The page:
The American Society of

          Digital Forensics & eDiscovery, Inc

          For Digital Evidence Experts™


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Recycle Bin - Computer Forensics Considerations

No windows computer forensics examination is complete without a review of the recycle bin. Let’s explore its purpose, the recycle bin is a feature of the Windows operating system that allows users to recover deleted files. It was first released in 1995 in Windows 95. When a file is deleted, it is not immediately removed from the hard drive. Instead, it is moved to the recycle bin, where it can be restored if necessary. The recycle bin is a convenient way to undo accidental deletions. If a user accidentally deletes a file, they can simply open the recycle bin and restore the file. This eliminates the need to search for a backup copy of the file or to recreate it from scratch.


In addition to providing a way to recover deleted files, the recycle bin also serves as a safety net for users who are unsure about whether they want to permanently delete a file. When a user deletes a file, it is automatically moved to the recycle bin. The user can then decide whether to restore the file or to permanently delete it.


The recycle bin is not a perfect solution, however. There are several limitations to its functionality. For example, files that are deleted from a removable drive, such as a USB flash drive, are not moved to the recycle bin. Additionally, files that are deleted using a command line or programmatically are not moved to the recycle bin.


Furthermore, the recycle bin has a limited capacity. When the recycle bin reaches its maximum capacity, it will automatically delete the oldest files in order to make room for new ones. This means that there is a risk of losing files if the recycle bin fills up before they can be restored.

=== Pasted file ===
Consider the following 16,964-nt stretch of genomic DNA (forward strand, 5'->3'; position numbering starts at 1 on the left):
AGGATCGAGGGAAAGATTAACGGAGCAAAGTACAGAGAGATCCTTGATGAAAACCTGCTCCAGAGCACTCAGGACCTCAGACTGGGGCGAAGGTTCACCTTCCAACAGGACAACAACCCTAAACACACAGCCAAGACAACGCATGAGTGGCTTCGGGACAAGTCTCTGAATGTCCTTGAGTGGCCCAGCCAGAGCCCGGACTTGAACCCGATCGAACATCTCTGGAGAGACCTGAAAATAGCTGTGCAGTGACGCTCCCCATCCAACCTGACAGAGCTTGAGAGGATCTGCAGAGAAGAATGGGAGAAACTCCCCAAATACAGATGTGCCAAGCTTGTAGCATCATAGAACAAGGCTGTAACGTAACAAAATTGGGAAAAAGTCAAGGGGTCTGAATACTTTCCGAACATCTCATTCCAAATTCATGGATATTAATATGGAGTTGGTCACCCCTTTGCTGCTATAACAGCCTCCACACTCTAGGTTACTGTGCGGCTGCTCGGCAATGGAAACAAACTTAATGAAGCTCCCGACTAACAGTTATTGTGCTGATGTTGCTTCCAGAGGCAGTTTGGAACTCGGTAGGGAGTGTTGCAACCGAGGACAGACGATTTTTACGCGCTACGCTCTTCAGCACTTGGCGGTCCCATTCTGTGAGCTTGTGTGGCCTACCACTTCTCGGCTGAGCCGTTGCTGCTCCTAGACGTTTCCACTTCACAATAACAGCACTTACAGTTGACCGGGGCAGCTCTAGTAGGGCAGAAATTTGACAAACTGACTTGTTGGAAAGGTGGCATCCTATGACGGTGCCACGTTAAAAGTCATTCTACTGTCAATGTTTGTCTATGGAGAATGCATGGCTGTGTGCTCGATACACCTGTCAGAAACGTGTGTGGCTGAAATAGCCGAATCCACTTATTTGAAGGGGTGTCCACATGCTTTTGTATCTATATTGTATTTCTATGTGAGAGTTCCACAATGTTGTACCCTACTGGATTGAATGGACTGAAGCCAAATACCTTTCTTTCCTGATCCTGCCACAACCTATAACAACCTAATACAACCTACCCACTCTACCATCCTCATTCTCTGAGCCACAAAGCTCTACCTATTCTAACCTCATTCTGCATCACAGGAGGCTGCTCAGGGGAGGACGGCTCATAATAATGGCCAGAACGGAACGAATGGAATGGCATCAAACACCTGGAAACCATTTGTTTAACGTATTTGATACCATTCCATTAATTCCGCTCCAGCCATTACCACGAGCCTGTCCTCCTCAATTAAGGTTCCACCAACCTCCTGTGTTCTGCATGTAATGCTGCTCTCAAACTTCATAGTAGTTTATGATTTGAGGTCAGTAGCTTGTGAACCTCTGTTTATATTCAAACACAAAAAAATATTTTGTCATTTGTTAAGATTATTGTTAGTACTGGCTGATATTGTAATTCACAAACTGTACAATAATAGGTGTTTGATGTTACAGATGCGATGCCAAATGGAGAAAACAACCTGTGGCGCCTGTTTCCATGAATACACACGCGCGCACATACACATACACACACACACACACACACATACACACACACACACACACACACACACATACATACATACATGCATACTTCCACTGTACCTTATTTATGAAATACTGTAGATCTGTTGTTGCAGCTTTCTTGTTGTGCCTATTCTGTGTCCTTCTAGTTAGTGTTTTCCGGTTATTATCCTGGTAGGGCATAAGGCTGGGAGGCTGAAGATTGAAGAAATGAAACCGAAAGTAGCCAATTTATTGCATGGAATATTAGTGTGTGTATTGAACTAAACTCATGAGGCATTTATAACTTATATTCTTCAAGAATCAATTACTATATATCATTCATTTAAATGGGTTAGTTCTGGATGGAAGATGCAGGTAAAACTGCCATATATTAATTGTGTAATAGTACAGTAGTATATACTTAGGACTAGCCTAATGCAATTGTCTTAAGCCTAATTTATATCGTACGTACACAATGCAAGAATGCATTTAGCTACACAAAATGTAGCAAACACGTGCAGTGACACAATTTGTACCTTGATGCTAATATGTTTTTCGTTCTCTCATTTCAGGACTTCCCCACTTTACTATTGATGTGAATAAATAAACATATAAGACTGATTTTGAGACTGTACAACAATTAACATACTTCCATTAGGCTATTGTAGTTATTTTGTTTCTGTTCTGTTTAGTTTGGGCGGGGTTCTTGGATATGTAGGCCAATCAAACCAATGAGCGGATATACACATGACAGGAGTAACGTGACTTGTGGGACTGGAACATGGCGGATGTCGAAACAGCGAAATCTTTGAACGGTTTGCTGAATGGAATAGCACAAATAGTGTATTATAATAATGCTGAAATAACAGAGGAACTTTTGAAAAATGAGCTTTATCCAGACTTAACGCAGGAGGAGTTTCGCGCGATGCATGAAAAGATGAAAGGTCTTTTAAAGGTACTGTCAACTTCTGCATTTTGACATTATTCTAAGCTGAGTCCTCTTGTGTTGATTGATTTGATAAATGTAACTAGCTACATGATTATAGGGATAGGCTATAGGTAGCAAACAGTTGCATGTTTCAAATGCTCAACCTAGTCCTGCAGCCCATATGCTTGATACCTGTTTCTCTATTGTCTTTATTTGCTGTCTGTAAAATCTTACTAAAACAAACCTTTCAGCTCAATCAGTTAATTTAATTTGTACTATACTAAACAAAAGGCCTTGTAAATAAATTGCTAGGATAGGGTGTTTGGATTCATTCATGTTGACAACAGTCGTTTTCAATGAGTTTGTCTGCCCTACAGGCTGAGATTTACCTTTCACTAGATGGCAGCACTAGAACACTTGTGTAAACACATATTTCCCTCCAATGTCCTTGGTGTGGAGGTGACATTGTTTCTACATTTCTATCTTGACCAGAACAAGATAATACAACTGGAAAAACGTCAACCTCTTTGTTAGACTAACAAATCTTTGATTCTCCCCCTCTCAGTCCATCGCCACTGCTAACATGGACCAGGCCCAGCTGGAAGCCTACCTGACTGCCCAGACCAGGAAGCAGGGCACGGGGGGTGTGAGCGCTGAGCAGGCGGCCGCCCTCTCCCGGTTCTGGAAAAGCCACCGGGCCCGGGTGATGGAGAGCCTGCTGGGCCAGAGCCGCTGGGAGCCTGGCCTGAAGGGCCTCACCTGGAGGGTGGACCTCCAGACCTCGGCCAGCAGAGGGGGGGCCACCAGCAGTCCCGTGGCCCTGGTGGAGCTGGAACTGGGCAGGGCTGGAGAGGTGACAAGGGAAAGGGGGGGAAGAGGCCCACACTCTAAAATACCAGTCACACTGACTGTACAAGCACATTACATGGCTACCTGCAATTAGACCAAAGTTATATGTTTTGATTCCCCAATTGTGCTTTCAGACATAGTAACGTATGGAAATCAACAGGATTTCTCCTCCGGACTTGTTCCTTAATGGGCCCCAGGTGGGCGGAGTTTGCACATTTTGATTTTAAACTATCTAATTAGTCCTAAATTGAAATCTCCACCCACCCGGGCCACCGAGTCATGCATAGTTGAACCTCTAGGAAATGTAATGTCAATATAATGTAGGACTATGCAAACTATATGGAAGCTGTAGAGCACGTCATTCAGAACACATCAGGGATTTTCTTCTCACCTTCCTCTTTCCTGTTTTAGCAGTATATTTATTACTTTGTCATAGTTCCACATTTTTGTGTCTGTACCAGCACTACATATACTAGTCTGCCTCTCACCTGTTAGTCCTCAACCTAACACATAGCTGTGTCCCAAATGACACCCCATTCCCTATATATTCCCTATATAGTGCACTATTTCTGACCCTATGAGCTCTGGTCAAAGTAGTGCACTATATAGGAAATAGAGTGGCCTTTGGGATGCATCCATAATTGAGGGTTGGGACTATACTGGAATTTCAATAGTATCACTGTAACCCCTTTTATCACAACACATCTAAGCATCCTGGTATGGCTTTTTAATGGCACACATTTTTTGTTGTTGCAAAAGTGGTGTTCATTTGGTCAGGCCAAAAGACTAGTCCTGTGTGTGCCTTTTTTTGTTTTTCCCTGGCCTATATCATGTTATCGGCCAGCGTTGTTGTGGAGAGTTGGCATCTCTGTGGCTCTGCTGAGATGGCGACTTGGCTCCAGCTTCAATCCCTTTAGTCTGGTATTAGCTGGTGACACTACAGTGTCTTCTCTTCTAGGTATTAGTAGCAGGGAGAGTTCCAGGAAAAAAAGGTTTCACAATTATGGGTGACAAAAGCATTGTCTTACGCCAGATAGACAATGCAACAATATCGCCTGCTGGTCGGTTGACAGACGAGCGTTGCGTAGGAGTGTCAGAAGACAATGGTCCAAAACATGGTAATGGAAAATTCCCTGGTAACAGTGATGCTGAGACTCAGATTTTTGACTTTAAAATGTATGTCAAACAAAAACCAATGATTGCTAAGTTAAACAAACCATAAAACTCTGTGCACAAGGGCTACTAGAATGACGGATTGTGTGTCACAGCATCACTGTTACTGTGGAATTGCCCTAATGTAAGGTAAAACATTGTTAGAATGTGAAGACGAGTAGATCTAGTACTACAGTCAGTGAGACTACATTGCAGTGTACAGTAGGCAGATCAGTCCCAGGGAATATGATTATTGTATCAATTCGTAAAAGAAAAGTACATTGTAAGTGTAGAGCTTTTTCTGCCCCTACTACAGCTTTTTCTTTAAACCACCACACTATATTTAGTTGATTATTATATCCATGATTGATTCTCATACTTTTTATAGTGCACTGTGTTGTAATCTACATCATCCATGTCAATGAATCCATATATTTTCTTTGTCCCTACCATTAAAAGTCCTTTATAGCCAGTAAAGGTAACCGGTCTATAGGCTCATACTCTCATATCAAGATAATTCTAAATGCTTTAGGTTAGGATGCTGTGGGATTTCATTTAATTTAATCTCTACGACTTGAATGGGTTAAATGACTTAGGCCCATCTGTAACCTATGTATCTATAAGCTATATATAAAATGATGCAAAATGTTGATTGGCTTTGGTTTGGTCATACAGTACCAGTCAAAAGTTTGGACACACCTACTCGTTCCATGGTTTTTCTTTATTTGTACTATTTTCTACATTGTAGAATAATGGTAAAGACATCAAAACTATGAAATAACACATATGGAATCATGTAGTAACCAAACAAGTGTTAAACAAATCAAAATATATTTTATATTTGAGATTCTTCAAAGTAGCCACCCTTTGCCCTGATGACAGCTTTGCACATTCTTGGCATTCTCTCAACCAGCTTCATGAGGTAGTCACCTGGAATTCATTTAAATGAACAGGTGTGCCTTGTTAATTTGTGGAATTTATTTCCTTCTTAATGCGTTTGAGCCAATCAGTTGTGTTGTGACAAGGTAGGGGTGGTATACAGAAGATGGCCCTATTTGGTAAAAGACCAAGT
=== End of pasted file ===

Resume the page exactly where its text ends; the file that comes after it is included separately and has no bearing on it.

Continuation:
A computer forensic examination of an info2 file involves analyzing the file to extract and examine the data stored within it. This process can be used to uncover information related to a criminal investigation or to gather evidence in a civil case.


The first step in conducting a forensic examination of an info2 file is to identify the file and determine its relevance to the case. This may involve reviewing the file's metadata, such as its creation date and the user who created it, as well as its content. It can be located in different places depending on the host's operating system.


Once the file has been identified and its relevance determined, the next step is to extract the file from forensic image. On older Windows versions, this is the info2 file. In newer versions this is done by examining the $Recycle.Bin folder. 


The data may be analyzed using Axiom, Autopsy or a python script to parse the file and extract the data.


In Vista and later (such as Windows 10) there are two important files for a computer forensic examination of the Windows Recycle Bin. For each deleted document, there are two files, which begin with $I and $R files. These files are located within a hidden folder called $Recycle.Bin in the root directory aka c:\. Within this folder, there are subfolders, which are grouped by the user’s SID. The $I and $R files will be located within the SID folder. Here is an example.



  • C:\$Recycle.Bin\SID\$IXXXXX
  • C:\$Recycle.Bin\SID\$RXXXXX


Each file contains different information.

  • $IXXXXX has several components, which are the original file name, original full path, size of the deleted file and date/time the file was deleted.
  • $RXXXXX contains the contents of the deleted file.


During the analysis process, it is important to document all findings. This includes keeping detailed notes on all steps taken during the forensic examination and creating a report detailing the findings of the examination.


In summary, a computer forensic examination of an info2 file or the $Recycle.Bin folder involves identifying and creating a forensic copy of the file, analyzing the data it contains, and documenting any findings. This process can be used to gather evidence in a criminal or civil case and can help to uncover information that may be relevant to the investigation.


Here is a helpful video with more details. 

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     Digital Forensics & eDiscovery, Inc

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